What is Medical Aid in Dying?

All facts on this FAQ page are based on information provided by Death with Dignity National Center and/or Compassion and Choices. They are the two national organizations working toward passing medical aid in dying in all 50 states. They are valuable partners for state organizations like ours working on a more local level to build awareness, provide education, and inspire advocacy on this issue.

What is Medical Aid in Dying?

Medical aid in dying is the practice in which a mentally capable and terminally ill adult with less than six months to live has the option to request and obtain a prescription medication that will end their life. The process to obtain the prescription is strict with multiple safeguards. After obtaining the prescription a person may ingest the medication to die peacefully at the time and place that they choose. Medical Aid in Dying laws are sometimes referred to by the acronym MAID or as Death with Dignity laws. PLEASE NOTE: These laws are not available to those with dementia or Alzheimer’s disease. This may not be written into an Advance Directive.

How Does Medical Aid in Dying Differ from Euthanasia?

With medical aid in dying, the terminally ill person must take the medication themselves unaided and therefore, always remains in charge. Euthanasia is illegal in the United States and requires a third party to administer the medication.

What’s Wrong with Referring to Medical Aid in Dying as “Physician-Assisted Suicide?”

Factually, legally, and medically speaking, it is inaccurate to equate medical aid in dying with assisted suicide. A person who seeks medical aid in dying already has a terminal prognosis of six months or less to live. They are not choosing to die; a disease is taking their life. Further, medical aid in dying is not considered suicide—in any form—in the jurisdictions with a medical aid in dying law.

The American Association of Suicidology (AAS) states:

In general, suicide and physician aid in dying are conceptually, medically, and legally different phenomena, with an undetermined amount of overlap between these two categories. The American Association of Suicidology is dedicated to preventing suicide, but this has no bearing on the reflective, anticipated death a physician may legally help a dying patient facilitate, whether called physician-assisted suicide, Death with Dignity, physician-assisted dying, or medical aid in dying. In fact, we believe that the term “physician-assisted suicide” in itself constitutes a critical reason why these distinct death categories are so often conflated, and should be deleted from use. Such deaths should not be considered to be cases of suicide and are therefore a matter outside the central focus of the AAS.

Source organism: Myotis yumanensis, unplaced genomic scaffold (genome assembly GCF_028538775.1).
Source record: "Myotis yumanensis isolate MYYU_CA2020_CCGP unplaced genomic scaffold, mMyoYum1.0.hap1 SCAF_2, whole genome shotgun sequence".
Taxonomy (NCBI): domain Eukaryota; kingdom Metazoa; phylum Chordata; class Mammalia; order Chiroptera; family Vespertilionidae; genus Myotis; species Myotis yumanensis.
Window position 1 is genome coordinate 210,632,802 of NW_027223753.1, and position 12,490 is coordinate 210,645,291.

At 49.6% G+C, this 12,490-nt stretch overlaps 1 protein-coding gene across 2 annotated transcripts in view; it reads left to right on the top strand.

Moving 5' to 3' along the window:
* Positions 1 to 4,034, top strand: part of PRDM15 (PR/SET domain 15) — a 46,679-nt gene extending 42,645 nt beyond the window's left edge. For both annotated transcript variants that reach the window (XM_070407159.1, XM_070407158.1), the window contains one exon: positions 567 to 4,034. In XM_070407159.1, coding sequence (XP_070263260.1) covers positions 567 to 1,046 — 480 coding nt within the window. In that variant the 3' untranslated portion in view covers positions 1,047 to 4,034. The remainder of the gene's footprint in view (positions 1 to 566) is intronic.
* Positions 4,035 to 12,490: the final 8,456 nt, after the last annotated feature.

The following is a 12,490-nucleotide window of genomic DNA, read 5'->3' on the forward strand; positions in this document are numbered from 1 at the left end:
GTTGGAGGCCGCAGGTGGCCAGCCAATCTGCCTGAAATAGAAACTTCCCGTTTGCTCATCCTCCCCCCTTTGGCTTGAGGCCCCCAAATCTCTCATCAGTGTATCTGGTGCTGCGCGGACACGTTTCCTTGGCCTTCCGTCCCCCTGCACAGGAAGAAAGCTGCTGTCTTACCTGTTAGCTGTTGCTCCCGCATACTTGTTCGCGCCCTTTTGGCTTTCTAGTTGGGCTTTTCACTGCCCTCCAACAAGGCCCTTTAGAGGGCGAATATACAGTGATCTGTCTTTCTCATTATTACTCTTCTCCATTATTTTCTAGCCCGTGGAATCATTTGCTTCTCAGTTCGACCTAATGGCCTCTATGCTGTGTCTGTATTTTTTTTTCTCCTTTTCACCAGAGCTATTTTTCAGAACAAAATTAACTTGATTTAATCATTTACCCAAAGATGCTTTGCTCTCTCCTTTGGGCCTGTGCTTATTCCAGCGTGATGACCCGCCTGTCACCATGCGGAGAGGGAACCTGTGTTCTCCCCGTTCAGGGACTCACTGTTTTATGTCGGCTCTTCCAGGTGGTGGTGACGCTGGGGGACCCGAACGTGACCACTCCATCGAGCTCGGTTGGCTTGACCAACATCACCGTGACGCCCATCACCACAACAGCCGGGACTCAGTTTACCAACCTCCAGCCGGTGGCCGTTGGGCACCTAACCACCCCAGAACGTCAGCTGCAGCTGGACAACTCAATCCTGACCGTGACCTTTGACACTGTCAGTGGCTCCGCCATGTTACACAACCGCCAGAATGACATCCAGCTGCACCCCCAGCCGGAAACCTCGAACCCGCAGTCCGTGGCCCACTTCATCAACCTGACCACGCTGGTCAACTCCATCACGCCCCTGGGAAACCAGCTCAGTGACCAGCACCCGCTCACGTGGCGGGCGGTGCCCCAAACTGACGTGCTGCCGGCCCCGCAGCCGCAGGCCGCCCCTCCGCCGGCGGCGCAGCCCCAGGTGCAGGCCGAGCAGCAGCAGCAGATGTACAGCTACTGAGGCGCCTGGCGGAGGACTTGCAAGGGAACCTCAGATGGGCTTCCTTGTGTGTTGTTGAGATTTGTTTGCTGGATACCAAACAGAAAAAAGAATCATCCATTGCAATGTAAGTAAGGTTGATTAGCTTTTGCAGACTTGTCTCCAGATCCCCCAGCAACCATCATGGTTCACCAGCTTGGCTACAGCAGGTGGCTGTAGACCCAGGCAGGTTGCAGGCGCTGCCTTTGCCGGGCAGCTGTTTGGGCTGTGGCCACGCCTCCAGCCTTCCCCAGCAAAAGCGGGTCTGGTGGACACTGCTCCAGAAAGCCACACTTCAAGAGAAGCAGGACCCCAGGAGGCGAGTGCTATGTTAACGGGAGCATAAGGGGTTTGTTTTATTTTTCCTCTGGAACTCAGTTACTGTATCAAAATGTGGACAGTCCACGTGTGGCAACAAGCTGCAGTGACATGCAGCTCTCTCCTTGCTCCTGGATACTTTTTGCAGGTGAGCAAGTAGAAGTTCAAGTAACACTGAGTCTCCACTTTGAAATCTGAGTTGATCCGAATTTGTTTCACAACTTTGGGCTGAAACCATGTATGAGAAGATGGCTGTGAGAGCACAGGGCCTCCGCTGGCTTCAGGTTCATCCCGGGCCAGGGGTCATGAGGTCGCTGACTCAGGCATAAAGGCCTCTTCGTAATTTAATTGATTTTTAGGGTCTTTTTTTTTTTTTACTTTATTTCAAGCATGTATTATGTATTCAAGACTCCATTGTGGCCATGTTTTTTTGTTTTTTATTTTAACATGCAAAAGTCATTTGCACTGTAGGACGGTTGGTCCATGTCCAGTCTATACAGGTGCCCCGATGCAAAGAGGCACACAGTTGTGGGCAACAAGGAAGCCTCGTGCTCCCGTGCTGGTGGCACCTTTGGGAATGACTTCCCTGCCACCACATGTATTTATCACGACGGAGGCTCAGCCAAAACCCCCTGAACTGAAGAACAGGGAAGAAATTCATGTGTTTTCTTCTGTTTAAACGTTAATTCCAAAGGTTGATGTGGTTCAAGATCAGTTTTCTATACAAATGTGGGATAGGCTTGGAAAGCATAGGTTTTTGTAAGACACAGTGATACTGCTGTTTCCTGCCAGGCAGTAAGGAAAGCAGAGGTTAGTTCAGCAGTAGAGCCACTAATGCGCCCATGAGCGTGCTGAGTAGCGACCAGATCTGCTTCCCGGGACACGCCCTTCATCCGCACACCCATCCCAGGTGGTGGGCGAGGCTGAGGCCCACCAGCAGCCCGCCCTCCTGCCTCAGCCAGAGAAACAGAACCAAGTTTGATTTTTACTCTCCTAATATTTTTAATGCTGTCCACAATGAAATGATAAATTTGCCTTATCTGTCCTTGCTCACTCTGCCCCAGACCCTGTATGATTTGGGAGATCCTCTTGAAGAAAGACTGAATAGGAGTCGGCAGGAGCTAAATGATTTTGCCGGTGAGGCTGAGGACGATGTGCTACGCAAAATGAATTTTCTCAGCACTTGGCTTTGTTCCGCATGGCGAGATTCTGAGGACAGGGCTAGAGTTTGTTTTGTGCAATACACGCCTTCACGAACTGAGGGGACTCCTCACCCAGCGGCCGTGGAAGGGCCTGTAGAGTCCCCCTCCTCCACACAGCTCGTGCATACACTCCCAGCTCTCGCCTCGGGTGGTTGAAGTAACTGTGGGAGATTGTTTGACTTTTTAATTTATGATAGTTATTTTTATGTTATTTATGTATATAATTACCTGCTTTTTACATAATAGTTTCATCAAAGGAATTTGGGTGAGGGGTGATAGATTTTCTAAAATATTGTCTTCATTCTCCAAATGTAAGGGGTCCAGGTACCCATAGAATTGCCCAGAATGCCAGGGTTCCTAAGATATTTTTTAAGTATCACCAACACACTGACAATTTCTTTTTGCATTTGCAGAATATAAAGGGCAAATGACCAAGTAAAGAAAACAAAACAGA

The term “medical aid in dying” is the accepted language used in the healthcare and legal communities. It best defines the process in objective and respectful language.

Can’t people just kill themselves with a gun or drugs if they want to die?

Forcing a dying person to use illicit drugs or violence against themselves is cruel to the dying person and their family and friends. Terminally ill patients are often screened by their oncologist for depression and suicidal ideation. When needed, treatments can be provided in terms of medication and therapy. It does not change the course of their illness but can enhance their quality of life. Medical aid in dying laws include safeguards for patients by requiring clearance by two separate physicians. If there are any concerns about the patient’s mental capability the process is stopped and the patient is referred for a mental health evaluation. As a society, we must support suicide prevention efforts for anyone suffering from mental health issues.

Should we be worried that some might try to coerce sick, elderly, or disabled people to use medical aid in dying?

No. In the more than 40 combined years of experience with medical aid in dying in states where it is authorized, there has not been a single substantiated accusation of abuse or coercion.

Medical aid-in-dying laws make it a felony to coerce someone to request the medication or to forge a request. Under existing laws, two physicians must certify that the person’s request is informed and free of undue influence or coercion, and two witnesses who personally know the dying person must attest that the person is making a voluntary, informed decision and without undue influence or coercion.

Only the dying person may self¬-administer the medication; administration of the medication by any other person is a felony.

When there are so many pressing healthcare issues why should we focus on medical aid in dying when only a small percentage of people are going to use it?